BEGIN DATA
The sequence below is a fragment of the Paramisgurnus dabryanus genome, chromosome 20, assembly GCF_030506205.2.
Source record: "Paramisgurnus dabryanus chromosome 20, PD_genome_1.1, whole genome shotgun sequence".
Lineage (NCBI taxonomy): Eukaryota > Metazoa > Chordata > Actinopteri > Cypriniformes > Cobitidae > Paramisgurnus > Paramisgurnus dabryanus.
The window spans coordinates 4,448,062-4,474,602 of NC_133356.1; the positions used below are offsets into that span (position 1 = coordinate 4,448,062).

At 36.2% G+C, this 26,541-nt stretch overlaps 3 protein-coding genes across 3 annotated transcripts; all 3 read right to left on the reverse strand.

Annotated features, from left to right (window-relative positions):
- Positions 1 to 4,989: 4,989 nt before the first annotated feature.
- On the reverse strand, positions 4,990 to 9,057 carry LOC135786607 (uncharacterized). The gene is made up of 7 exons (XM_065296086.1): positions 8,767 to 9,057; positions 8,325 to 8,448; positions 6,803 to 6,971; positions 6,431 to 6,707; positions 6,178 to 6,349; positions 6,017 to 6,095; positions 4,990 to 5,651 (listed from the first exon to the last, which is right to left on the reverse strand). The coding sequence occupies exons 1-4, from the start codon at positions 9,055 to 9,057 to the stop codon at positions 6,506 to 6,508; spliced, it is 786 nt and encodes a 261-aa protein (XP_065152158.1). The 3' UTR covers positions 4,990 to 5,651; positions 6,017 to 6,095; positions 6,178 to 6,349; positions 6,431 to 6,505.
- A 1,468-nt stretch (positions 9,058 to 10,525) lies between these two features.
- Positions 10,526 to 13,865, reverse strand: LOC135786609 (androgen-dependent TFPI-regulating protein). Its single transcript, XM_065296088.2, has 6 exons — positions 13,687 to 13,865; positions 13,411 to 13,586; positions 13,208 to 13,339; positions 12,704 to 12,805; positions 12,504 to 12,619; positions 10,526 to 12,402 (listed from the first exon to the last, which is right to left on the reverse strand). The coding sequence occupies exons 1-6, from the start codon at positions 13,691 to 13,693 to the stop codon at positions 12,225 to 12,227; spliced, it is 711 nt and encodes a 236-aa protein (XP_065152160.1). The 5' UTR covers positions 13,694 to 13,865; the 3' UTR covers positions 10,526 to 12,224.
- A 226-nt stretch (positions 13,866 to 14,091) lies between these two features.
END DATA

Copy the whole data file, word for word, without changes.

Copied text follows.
The sequence below is a fragment of the Paramisgurnus dabryanus genome, chromosome 20, assembly GCF_030506205.2.
Source record: "Paramisgurnus dabryanus chromosome 20, PD_genome_1.1, whole genome shotgun sequence".
Lineage (NCBI taxonomy): Eukaryota > Metazoa > Chordata > Actinopteri > Cypriniformes > Cobitidae > Paramisgurnus > Paramisgurnus dabryanus.
The window spans coordinates 4,448,062-4,474,602 of NC_133356.1; the positions used below are offsets into that span (position 1 = coordinate 4,448,062).

At 36.2% G+C, this 26,541-nt stretch overlaps 3 protein-coding genes across 3 annotated transcripts; all 3 read right to left on the reverse strand.

Annotated features, from left to right (window-relative positions):
- Positions 1 to 4,989: 4,989 nt before the first annotated feature.
- On the reverse strand, positions 4,990 to 9,057 carry LOC135786607 (uncharacterized). The gene is made up of 7 exons (XM_065296086.1): positions 8,767 to 9,057; positions 8,325 to 8,448; positions 6,803 to 6,971; positions 6,431 to 6,707; positions 6,178 to 6,349; positions 6,017 to 6,095; positions 4,990 to 5,651 (listed from the first exon to the last, which is right to left on the reverse strand). The coding sequence occupies exons 1-4, from the start codon at positions 9,055 to 9,057 to the stop codon at positions 6,506 to 6,508; spliced, it is 786 nt and encodes a 261-aa protein (XP_065152158.1). The 3' UTR covers positions 4,990 to 5,651; positions 6,017 to 6,095; positions 6,178 to 6,349; positions 6,431 to 6,505.
- A 1,468-nt stretch (positions 9,058 to 10,525) lies between these two features.
- Positions 10,526 to 13,865, reverse strand: LOC135786609 (androgen-dependent TFPI-regulating protein). Its single transcript, XM_065296088.2, has 6 exons — positions 13,687 to 13,865; positions 13,411 to 13,586; positions 13,208 to 13,339; positions 12,704 to 12,805; positions 12,504 to 12,619; positions 10,526 to 12,402 (listed from the first exon to the last, which is right to left on the reverse strand). The coding sequence occupies exons 1-6, from the start codon at positions 13,691 to 13,693 to the stop codon at positions 12,225 to 12,227; spliced, it is 711 nt and encodes a 236-aa protein (XP_065152160.1). The 5' UTR covers positions 13,694 to 13,865; the 3' UTR covers positions 10,526 to 12,224.
- A 226-nt stretch (positions 13,866 to 14,091) lies between these two features.